Journal of Applied Philosophy 25 (3):193-210 (2008)

Larry Temkin
Rutgers University - New Brunswick
abstract   Some day, perhaps soon, we may have genetic enhancements enabling us to conquer aging. Should we do so, if we can? I believe the topic is both interesting and important, and that it behoves us to think about it. Doing so may yield important insights about what we do care about, what we should care about, and how we should seek to live our lives, both individually and collectively. My central question is this: Is living longer, living better? My paper does not offer a sustained argument for a single, considered, thesis. Rather, it offers a number of snippets of often-unconnected thoughts relevant to the issues my question raises. The paper contains seven sections. Part one is introductory. Part two comments on some current longevity research. Part three indicates the attitudes towards death and science with which I approach these questions. Parts four and five, respectively, discuss some worries about immortality raised by Leon Kass and Bernard Williams. Part six points to some practical, social, and moral concerns that might arise if society's members lived super long lives. Part seven concludes by suggesting that we should favour living well over living longer, and ongoing reproduction over immortality; correspondingly, I suggest that we should think long and hard before proceeding with certain lines of longevity research.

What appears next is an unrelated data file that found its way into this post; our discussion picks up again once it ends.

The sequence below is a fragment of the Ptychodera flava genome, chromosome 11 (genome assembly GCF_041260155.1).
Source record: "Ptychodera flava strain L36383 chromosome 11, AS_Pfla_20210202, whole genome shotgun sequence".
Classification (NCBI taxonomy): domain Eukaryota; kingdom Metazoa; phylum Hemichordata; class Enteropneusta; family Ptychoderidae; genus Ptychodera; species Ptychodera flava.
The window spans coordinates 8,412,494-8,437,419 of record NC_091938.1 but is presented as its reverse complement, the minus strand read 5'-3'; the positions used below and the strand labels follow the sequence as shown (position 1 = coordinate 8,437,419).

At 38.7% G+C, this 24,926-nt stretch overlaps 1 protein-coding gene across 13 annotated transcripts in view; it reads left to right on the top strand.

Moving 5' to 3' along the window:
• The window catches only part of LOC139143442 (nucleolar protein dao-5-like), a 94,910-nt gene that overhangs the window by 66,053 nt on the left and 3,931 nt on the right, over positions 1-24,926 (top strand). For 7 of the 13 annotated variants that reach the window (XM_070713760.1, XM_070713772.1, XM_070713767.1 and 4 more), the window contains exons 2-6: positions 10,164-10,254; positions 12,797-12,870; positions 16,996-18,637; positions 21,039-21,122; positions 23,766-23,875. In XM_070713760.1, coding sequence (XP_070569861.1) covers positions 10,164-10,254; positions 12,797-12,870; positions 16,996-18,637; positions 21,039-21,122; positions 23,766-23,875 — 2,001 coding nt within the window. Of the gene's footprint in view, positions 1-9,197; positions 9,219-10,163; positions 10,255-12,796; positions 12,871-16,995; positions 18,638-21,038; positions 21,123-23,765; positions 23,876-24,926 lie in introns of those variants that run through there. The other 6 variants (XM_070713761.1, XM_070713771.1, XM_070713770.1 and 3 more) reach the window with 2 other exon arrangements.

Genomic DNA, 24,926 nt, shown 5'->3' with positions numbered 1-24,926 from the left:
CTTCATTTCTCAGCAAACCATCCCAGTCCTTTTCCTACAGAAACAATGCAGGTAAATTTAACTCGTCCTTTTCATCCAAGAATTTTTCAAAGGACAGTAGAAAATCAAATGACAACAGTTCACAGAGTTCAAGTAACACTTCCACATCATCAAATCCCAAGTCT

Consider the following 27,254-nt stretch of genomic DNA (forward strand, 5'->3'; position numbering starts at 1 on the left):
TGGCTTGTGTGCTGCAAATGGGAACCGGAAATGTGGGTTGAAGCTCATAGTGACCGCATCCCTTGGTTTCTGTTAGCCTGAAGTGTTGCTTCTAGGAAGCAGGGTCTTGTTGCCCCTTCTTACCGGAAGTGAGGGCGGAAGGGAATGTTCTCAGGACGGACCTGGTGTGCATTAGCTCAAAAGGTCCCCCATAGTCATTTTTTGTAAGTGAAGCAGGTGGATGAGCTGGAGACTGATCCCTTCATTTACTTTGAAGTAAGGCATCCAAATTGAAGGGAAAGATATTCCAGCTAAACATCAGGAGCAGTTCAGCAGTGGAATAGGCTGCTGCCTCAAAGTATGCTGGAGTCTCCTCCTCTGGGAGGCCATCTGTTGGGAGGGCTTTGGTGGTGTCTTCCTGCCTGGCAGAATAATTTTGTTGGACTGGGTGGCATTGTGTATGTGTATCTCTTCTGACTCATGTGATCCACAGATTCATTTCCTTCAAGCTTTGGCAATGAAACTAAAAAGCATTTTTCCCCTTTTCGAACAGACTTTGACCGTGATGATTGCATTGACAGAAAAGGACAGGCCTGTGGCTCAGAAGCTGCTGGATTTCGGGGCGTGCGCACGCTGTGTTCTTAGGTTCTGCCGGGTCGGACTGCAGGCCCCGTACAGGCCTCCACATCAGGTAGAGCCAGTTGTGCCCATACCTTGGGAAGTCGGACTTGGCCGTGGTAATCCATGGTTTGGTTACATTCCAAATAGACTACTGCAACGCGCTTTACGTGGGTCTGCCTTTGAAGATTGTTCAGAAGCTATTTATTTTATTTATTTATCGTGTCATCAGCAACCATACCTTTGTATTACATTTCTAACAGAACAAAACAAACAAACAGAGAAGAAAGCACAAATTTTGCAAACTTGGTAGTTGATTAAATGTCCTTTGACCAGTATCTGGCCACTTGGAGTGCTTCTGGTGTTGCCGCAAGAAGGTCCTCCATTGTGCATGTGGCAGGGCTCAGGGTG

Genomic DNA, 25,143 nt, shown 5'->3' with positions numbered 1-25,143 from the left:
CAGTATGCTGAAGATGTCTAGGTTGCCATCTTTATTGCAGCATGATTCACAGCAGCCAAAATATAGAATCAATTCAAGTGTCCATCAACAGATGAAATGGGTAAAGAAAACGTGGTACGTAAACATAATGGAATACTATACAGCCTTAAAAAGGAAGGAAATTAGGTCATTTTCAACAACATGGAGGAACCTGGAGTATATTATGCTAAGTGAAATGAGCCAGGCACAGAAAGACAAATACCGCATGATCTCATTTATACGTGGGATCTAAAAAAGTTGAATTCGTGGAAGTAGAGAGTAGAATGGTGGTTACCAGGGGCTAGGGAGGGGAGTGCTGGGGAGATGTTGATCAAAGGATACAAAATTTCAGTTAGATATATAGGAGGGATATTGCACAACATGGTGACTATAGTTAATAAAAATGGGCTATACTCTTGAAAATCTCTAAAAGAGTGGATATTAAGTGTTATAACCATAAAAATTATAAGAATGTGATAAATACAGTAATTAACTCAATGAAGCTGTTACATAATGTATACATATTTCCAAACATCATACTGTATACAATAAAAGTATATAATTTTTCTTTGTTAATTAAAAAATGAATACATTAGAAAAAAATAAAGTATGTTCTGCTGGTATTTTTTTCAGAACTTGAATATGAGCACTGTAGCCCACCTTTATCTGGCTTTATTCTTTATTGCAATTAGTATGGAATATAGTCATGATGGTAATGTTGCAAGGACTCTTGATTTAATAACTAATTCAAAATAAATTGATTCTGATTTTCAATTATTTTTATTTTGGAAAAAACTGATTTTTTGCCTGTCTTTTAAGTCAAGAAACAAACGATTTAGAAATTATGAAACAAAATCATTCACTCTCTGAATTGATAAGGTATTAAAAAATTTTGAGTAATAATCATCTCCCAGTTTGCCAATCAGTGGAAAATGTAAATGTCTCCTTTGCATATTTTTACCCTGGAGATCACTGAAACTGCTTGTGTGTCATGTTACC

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DOI 10.1111/j.1468-5930.2008.00411.x
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Value in Very Long Lives.Preston Greene - 2017 - Journal of Moral Philosophy 14 (4):416-434.
Against the Tedium of Immortality.Donald W. Bruckner - 2012 - International Journal of Philosophical Studies 20 (5):623-644.
Cryoethics: Seeking Life After Death.David Shaw - 2009 - Bioethics 23 (9):515-521.

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